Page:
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Woodman v. Shoaf

UNITED STATES DISTRICT COURT EASTERN DISTRICT OF CALIFORNIA


August 11, 2008

JOHN WOODMAN, PLAINTIFF,
v.
C. SHOAF, ET. AL., DEFENDANTS.

The opinion of the court was delivered by: Dennis L. Beck United States Magistrate Judge

FINDINGS AND RECOMMENDATIONS RECOMMENDING PLAINTIFF'S MOTION FOR PRELIMINARY INJUNCTIVE RELIEF BE DENIED (Doc. 17)

Plaintiff John Woodman ("plaintiff") is a state prisoner proceeding pro se in this civil rights action pursuant to 42 U.S.C. § 1983. The matter was referred to a United States Magistrate Judge pursuant to 28 U.S.C. § 636(b)(1)(B) and Local Rule 72-302. On February 19, 2008, plaintiff filed a motion mandating the defendants to provide plaintiff with medical attention for his asthma, hepatitis C and chronic low back pain. (Doc. 17). Since the filing of plaintiff's motion, the court has screened plaintiff's amended complaint and has found that it states a cognizable claim for relief under federal law against defendant Shoaf. (Docs. 18, 20). The court has directed the United States Marshall to serve process. (Doc. 25). Defendant Shoaf has yet to make an appearance in this action.

The purpose of a preliminary injunction is to preserve the status quo if the balance of equities so heavily favors the moving party that justice requires the court to intervene to secure the positions until the merits of the action are ultimately determined. University of Texas v. Camenisch, 451 U.S. 390, 395 (1981). A preliminary injunction is available to a plaintiff who "demonstrates either (1) a combination of probable success and the possibility of irreparable harm, or (2) that serious questions are raised and the balance of hardship tips in its favor." Arcamuzi v. Continental Air Lines, Inc., 819 F. 2d 935, 937 (9th Cir. 1987). Under either approach the plaintiff "must demonstrate a significant threat of irreparable injury." Id. Also, an injunction should not issue if the plaintiff "shows no chance of success on the merits." Id. At a bare minimum, the plaintiff "must demonstrate a fair chance of success of the merits, or questions serious enough to require litigation." Id.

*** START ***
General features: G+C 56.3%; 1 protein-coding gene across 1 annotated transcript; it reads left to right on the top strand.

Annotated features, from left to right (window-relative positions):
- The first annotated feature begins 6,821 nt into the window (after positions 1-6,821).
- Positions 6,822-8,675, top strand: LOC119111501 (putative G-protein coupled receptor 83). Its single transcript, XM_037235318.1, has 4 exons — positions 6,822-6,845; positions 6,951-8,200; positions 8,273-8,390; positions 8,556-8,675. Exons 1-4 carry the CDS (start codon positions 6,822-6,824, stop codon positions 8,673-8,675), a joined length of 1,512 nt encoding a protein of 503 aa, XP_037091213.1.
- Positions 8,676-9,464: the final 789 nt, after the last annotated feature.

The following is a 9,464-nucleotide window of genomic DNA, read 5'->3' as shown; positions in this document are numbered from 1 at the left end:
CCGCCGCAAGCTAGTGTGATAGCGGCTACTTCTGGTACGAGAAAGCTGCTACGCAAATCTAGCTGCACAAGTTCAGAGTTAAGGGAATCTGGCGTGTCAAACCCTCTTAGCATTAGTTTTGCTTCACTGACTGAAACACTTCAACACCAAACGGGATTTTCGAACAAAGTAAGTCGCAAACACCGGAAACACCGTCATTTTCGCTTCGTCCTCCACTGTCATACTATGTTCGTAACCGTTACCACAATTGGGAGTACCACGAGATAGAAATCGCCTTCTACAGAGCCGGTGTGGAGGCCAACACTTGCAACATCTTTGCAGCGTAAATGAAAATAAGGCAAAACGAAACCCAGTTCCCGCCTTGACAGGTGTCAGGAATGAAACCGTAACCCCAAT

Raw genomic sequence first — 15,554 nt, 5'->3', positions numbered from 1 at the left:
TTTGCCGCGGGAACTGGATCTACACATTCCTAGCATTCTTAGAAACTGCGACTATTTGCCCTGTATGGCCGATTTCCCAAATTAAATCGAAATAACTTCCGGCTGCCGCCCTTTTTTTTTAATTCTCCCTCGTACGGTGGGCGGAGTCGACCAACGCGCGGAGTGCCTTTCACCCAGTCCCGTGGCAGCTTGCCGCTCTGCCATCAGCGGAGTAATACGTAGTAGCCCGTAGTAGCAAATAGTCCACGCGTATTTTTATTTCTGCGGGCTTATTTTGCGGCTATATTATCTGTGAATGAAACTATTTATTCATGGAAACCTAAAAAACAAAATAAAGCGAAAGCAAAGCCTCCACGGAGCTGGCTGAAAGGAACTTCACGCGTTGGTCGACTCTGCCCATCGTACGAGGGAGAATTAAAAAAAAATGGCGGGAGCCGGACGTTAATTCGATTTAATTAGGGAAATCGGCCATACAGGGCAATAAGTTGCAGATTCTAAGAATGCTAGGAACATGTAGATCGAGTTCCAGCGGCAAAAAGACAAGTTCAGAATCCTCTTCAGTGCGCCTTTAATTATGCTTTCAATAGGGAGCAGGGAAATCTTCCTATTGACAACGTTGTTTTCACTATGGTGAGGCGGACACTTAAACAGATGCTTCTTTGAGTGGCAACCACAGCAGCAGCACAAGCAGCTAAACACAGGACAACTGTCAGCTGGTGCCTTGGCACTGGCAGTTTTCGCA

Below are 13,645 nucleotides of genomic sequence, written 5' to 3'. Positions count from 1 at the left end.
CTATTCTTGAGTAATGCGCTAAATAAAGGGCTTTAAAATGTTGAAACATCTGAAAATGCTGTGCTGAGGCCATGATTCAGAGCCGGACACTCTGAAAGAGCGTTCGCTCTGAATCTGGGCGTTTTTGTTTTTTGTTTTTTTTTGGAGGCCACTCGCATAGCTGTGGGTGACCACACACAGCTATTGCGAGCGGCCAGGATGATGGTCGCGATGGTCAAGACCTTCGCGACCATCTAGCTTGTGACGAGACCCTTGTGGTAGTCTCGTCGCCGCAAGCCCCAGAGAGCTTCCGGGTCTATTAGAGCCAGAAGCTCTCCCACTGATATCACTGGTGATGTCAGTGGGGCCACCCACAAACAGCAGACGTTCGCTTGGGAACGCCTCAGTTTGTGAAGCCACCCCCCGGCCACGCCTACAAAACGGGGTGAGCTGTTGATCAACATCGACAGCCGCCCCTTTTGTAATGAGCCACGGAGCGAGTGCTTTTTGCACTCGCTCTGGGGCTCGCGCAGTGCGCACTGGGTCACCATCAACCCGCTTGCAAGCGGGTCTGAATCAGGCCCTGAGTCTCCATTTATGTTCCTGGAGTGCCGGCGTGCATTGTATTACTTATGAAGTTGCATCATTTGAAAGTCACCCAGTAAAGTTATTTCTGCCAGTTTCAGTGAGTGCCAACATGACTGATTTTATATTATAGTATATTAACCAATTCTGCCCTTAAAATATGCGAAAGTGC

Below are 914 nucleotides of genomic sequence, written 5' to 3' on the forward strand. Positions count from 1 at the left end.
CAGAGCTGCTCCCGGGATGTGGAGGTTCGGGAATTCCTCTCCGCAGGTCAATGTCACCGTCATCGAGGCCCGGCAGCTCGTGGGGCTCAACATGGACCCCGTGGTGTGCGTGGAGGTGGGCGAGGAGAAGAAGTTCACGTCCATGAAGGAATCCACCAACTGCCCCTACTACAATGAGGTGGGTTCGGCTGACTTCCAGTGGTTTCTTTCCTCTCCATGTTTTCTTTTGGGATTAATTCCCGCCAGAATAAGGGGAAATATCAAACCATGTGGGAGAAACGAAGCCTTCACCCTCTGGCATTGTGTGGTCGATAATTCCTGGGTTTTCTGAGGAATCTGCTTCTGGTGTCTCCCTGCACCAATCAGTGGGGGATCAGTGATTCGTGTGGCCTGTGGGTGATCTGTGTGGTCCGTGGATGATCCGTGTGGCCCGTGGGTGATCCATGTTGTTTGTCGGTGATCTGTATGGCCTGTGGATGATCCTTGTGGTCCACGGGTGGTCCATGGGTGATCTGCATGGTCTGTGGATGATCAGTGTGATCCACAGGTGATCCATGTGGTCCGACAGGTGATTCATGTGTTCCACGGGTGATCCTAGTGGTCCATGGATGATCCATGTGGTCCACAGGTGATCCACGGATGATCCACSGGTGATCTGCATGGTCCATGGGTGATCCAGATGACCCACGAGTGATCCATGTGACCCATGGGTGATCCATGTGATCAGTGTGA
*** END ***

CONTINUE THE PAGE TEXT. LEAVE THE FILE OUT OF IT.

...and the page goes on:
Federal courts are courts of limited jurisdiction, and as a preliminary matter, the court must have before it an actual case or controversy. City of Los Angeles v. Lyons, 461 U.S. 95, 102, 103 S.Ct. 1660, 1665 (1983); Valley Forge Christian Coll. v. Ams. United for Separation of Church and State, Inc., 454 U.S. 464, 471, 102 S.Ct. 752, 757-58 (1982); Jones v. City of Los Angeles, 444 F.3d 1118, 1126 (9th Cir. 2006). If the court does not have an actual case or controversy before it, it has no power to hear the matter in question. Id. This action is proceeding on plaintiff's allegation of use of excessive force by defendant Shoaf on May 20, 2005. Plaintiff's instant request for medical treatment, particularly for his asthma and hepatitis C conditions, would not remedy his claim of excessive force upon which this action proceeds, and the court therefore lacks the jurisdiction to issue the order sought.

The court is sympathetic to plaintiff's plight. However, for the reasons explained above, the Court must recommend that plaintiff's motion for preliminary injunctive relief, filed February 19, 2008, be DENIED.

This Finding and Recommendation will be submitted to the United States District Judge assigned to the case, pursuant to the provisions of Title 28 U.S.C. § 636(b)(l). Within fifteen (15) days after being served with this Finding and Recommendation, Plaintiff may file a written objection with the Court. The document should be captioned "Objection to Magistrate Judge's Finding and Recommendation." Plaintiff is advised that failure to file objections within the specified time may waive the right to appeal the District Court's order. Martinez v. Ylst, 951 F.2d 1153 (9th Cir. 1991).

IT IS SO ORDERED.

20080811

© 1992-2008 VersusLaw Inc.



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